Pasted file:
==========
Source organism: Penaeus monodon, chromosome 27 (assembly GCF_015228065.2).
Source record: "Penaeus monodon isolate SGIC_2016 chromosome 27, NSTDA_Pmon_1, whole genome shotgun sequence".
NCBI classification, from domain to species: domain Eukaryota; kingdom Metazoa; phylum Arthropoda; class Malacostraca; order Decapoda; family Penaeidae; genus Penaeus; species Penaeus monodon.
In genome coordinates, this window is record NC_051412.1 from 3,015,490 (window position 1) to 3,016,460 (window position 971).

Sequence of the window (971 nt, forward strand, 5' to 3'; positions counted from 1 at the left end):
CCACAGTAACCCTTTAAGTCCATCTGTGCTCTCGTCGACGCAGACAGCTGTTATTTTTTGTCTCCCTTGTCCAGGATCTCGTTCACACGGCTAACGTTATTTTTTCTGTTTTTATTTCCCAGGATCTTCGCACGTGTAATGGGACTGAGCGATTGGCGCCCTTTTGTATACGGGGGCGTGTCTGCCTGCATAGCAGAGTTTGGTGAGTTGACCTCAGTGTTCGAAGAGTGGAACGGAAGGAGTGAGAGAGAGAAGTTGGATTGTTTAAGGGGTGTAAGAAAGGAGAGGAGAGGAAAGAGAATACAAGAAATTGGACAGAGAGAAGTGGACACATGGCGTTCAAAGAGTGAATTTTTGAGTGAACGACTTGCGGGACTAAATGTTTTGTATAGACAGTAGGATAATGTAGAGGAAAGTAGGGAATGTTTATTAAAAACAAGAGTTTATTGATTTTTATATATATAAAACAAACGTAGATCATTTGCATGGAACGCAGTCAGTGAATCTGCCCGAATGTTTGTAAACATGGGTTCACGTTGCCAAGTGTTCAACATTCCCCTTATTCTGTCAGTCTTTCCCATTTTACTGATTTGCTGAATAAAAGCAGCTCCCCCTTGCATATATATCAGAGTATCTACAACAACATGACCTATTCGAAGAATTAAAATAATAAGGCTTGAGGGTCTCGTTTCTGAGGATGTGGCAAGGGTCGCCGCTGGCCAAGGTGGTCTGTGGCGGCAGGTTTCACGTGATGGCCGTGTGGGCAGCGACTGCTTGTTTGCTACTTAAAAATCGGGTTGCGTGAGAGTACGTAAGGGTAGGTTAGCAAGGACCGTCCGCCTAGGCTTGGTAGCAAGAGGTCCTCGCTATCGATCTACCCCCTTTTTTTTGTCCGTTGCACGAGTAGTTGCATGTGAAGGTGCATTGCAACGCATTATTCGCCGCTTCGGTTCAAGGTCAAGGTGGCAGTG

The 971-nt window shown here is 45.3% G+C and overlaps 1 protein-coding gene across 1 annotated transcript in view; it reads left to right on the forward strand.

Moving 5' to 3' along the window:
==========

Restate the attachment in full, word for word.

Source organism: Penaeus monodon, chromosome 27 (assembly GCF_015228065.2).
Source record: "Penaeus monodon isolate SGIC_2016 chromosome 27, NSTDA_Pmon_1, whole genome shotgun sequence".
NCBI classification, from domain to species: domain Eukaryota; kingdom Metazoa; phylum Arthropoda; class Malacostraca; order Decapoda; family Penaeidae; genus Penaeus; species Penaeus monodon.
In genome coordinates, this window is record NC_051412.1 from 3,015,490 (window position 1) to 3,016,460 (window position 971).

Sequence of the window (971 nt, forward strand, 5' to 3'; positions counted from 1 at the left end):
CCACAGTAACCCTTTAAGTCCATCTGTGCTCTCGTCGACGCAGACAGCTGTTATTTTTTGTCTCCCTTGTCCAGGATCTCGTTCACACGGCTAACGTTATTTTTTCTGTTTTTATTTCCCAGGATCTTCGCACGTGTAATGGGACTGAGCGATTGGCGCCCTTTTGTATACGGGGGCGTGTCTGCCTGCATAGCAGAGTTTGGTGAGTTGACCTCAGTGTTCGAAGAGTGGAACGGAAGGAGTGAGAGAGAGAAGTTGGATTGTTTAAGGGGTGTAAGAAAGGAGAGGAGAGGAAAGAGAATACAAGAAATTGGACAGAGAGAAGTGGACACATGGCGTTCAAAGAGTGAATTTTTGAGTGAACGACTTGCGGGACTAAATGTTTTGTATAGACAGTAGGATAATGTAGAGGAAAGTAGGGAATGTTTATTAAAAACAAGAGTTTATTGATTTTTATATATATAAAACAAACGTAGATCATTTGCATGGAACGCAGTCAGTGAATCTGCCCGAATGTTTGTAAACATGGGTTCACGTTGCCAAGTGTTCAACATTCCCCTTATTCTGTCAGTCTTTCCCATTTTACTGATTTGCTGAATAAAAGCAGCTCCCCCTTGCATATATATCAGAGTATCTACAACAACATGACCTATTCGAAGAATTAAAATAATAAGGCTTGAGGGTCTCGTTTCTGAGGATGTGGCAAGGGTCGCCGCTGGCCAAGGTGGTCTGTGGCGGCAGGTTTCACGTGATGGCCGTGTGGGCAGCGACTGCTTGTTTGCTACTTAAAAATCGGGTTGCGTGAGAGTACGTAAGGGTAGGTTAGCAAGGACCGTCCGCCTAGGCTTGGTAGCAAGAGGTCCTCGCTATCGATCTACCCCCTTTTTTTTGTCCGTTGCACGAGTAGTTGCATGTGAAGGTGCATTGCAACGCATTATTCGCCGCTTCGGTTCAAGGTCAAGGTGGCAGTG

The 971-nt window shown here is 45.3% G+C and overlaps 1 protein-coding gene across 1 annotated transcript in view; it reads left to right on the forward strand.

Moving 5' to 3' along the window: